“A no-holds-barred adrenaline-fueled thrill-ride” – the final showdown is The Best Bit in Hot Fuzz

Hot Fuzz is the greatest comedy of the 21st century, and easily one of the best in movie history. That’s not a claim I make lightly, but it’s hard to argue with Edgar Wright’s tightly plotted tale of crime and justice in a small, rural English community. It’s a parody and pastiche of action and buddy cop movies, yes, but to merely describe it as such, to put it in the same pigeonholed genre descriptor as films like Police Academy or Hot Shots, is one of the greatest insults I can imagine. Hot Fuzz is a goddamned masterclass in physical comedy, comic timing, and expert wordplay – and it all culminates in one of the funniest, most relentless action sequences ever committed to film.

Let’s back up a bit and remember how we get there. For all of its rapid-fire quips, references, and punnery, Hot Fuzz is actually a relatively slow burn of a film. It methodically and purposely spools out its characters – the idealistic and meticulous Sergeant Nicholas Angel played by a pitch-perfect Simon Pegg, Danny Butterman as his loveable, film-obsessed oaf of a sidekick, played by an equally wonderful Nick Frost – while introducing us to the host of citizens who inhabit the sleepy model village of Sandford. Hot Fuzz telegraphs its villains so comically obviously – supermarket (I’m sorry, supermarche) owner Simon Skinner (impeccably played by a scene-chewing Timothy Dalton) jogs up to Angel loudly declaring he’s a slasher… of prices, imploring Angel to ‘catch him later’ – because the real twist is that nearly everyone in the village is in on the rash of murders Angel is investigating. 

For the first 90 minutes or so, Hot Fuzz is pure detective story, delving into the mystery and building its characters, even when it’s making Bad Boys and Point Break references. Butterman loves action movies but he’s never seen action, Angel’s seen his share of it but takes no pleasure in it, and the two form an unexpected bond through the movie. Wright is clearly riffing on buddy cop movies, specifically the work of Michael Bay and his signature penchant for explosions and overblown camerawork, but when this approach is applied to the drudgery of paperwork or procedural investigations in a small, backwoods town, everything becomes absurd. And even though a series of horrific deaths happen on-screen, the film doesn’t quite go off the rails.

And then it goes off the rails. Hoo boy, does it ever.

Angel discovers the plot by the Neighborhood Watch to clean up the village by any means necessary and decides to take the law into his own hands. The final third of Hot Fuzz is a nonstop barrage of carnage, as Angel and Butterman move through the town and effectively mow down a small population of senior citizens. It’s as if Hot Fuzz was saving up all of its ammo for this one moment, to unceasingly feed through a machine gun until the last bullet is spent. The two cops embrace every trope in the action hero playbook – riding into town on horseback, leaping from cover with two guns akimbo, all accompanied by a rapid-fire series of jump cuts, camera sweeps, and over-the-top stuntwork.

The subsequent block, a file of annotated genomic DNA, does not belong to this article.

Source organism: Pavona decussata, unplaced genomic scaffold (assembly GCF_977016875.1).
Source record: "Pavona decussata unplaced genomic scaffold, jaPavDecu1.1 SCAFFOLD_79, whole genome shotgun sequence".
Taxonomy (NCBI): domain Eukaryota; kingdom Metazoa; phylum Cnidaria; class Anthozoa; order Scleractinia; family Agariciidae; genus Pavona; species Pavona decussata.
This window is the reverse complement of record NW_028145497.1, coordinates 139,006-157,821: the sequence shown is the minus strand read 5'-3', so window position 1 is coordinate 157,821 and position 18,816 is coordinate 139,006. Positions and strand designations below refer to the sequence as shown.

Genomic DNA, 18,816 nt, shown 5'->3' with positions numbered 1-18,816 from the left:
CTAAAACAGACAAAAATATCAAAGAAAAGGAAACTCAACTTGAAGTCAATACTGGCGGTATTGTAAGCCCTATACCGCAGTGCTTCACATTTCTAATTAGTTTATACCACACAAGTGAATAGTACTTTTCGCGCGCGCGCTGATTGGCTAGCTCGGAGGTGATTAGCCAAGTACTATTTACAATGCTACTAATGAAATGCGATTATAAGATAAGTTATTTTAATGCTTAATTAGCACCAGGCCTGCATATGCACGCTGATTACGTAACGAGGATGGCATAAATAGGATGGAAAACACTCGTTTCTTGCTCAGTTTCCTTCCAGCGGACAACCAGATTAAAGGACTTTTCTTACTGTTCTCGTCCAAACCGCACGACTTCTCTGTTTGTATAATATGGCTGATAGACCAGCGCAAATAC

The old shop owner fires at Angel with a high-powered rifle at least twice her size; the kindly town doctor takes aim with a shotgun. The townspeople are dressed like models in a Land’s End catalog. There are potted petunias strewn about. A used book sale fills cheap tables in the middle of the courtyard. A middle-aged woman rides her bike down cobbled streets, firing twin pistols, winging Angel in the shoulder, only to be stopped when Butterman opens his door, flipping her ass-over-teakettle. The dissonance is incredible.

The shootout moves into a bar, the supermarket, a car chase, and ultimately culminates in a battle where its physical comedy, wordplay, and movie references collide in spectacular fashion. After dodging the pesky swan, Angel makes his way to a model replica of the model village (the scenery is a pun, oh my God), and commences the final showdown with Skinner, the two fistfighting amongst tiny buildings like a pair of giant kaiju. There are numerous callbacks to prior jokes – the kid named Aaron Aaronson, Skinner impaling himself on the model version of the steeple of the church he broke off to kill the reporter earlier in the film, Butterman firing his pistol in the air and going “Ahhhhhhhh!” like in Point Break, the low-flying chopper overhead straight out of Bayhem – the references come so fast and are so densely packed that you probably won’t notice them all in a single viewing.

But that’s what makes Hot Fuzz so endlessly entertaining and infinitely rewatchable. Just like the movies it’s using as inspiration, the action (and jokes) come at a rapid fire pace, a sensory onslaught of sights and sound. But Hot Fuzz does Bayhem one better by taking the film language of overload and infusing every single frame with intelligently-crafted humor, in-jokes, and references to other films. The final showdown isn’t just a good gag – in the words of Sergeant Angel, it’s a no-holds-barred adrenaline-fueled thrill-ride. 

The Best Bit focuses on the special moments, scenes, and elements of movies and TV that make them worth watching. It arrives every Wednesday at 0900 PST / 1700 GMT. Follow @gamesradar (opens in new tab) on Twitter for updates. 

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